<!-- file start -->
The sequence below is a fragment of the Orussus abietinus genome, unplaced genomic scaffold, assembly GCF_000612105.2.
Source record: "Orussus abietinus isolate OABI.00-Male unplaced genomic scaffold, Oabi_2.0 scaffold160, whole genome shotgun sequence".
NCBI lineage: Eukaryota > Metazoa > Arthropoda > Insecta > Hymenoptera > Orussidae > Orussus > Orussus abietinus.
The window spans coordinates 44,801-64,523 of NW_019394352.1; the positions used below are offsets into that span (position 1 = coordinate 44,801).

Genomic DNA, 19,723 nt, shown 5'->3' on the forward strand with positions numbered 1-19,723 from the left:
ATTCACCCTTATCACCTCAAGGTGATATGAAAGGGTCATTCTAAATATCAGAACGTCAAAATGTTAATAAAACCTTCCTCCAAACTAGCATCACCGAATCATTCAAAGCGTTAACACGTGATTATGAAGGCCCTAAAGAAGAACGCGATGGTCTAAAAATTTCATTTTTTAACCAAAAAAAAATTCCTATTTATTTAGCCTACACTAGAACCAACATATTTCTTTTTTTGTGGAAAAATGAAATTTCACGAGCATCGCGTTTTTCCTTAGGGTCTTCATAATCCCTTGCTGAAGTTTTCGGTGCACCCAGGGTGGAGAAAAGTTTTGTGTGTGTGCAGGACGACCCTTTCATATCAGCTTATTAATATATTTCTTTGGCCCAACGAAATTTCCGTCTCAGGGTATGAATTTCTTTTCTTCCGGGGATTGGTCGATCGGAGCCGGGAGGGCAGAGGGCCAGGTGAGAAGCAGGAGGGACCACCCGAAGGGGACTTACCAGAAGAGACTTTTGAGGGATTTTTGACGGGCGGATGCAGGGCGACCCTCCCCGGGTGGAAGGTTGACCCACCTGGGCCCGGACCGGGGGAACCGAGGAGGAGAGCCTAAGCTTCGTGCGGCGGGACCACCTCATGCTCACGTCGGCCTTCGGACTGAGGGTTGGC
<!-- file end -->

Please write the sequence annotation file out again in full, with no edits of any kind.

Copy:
The sequence below is a fragment of the Orussus abietinus genome, unplaced genomic scaffold, assembly GCF_000612105.2.
Source record: "Orussus abietinus isolate OABI.00-Male unplaced genomic scaffold, Oabi_2.0 scaffold160, whole genome shotgun sequence".
NCBI lineage: Eukaryota > Metazoa > Arthropoda > Insecta > Hymenoptera > Orussidae > Orussus > Orussus abietinus.
The window spans coordinates 44,801-64,523 of NW_019394352.1; the positions used below are offsets into that span (position 1 = coordinate 44,801).

Genomic DNA, 19,723 nt, shown 5'->3' on the forward strand with positions numbered 1-19,723 from the left:
ATTCACCCTTATCACCTCAAGGTGATATGAAAGGGTCATTCTAAATATCAGAACGTCAAAATGTTAATAAAACCTTCCTCCAAACTAGCATCACCGAATCATTCAAAGCGTTAACACGTGATTATGAAGGCCCTAAAGAAGAACGCGATGGTCTAAAAATTTCATTTTTTAACCAAAAAAAAATTCCTATTTATTTAGCCTACACTAGAACCAACATATTTCTTTTTTTGTGGAAAAATGAAATTTCACGAGCATCGCGTTTTTCCTTAGGGTCTTCATAATCCCTTGCTGAAGTTTTCGGTGCACCCAGGGTGGAGAAAAGTTTTGTGTGTGTGCAGGACGACCCTTTCATATCAGCTTATTAATATATTTCTTTGGCCCAACGAAATTTCCGTCTCAGGGTATGAATTTCTTTTCTTCCGGGGATTGGTCGATCGGAGCCGGGAGGGCAGAGGGCCAGGTGAGAAGCAGGAGGGACCACCCGAAGGGGACTTACCAGAAGAGACTTTTGAGGGATTTTTGACGGGCGGATGCAGGGCGACCCTCCCCGGGTGGAAGGTTGACCCACCTGGGCCCGGACCGGGGGAACCGAGGAGGAGAGCCTAAGCTTCGTGCGGCGGGACCACCTCATGCTCACGTCGGCCTTCGGACTGAGGGTTGGC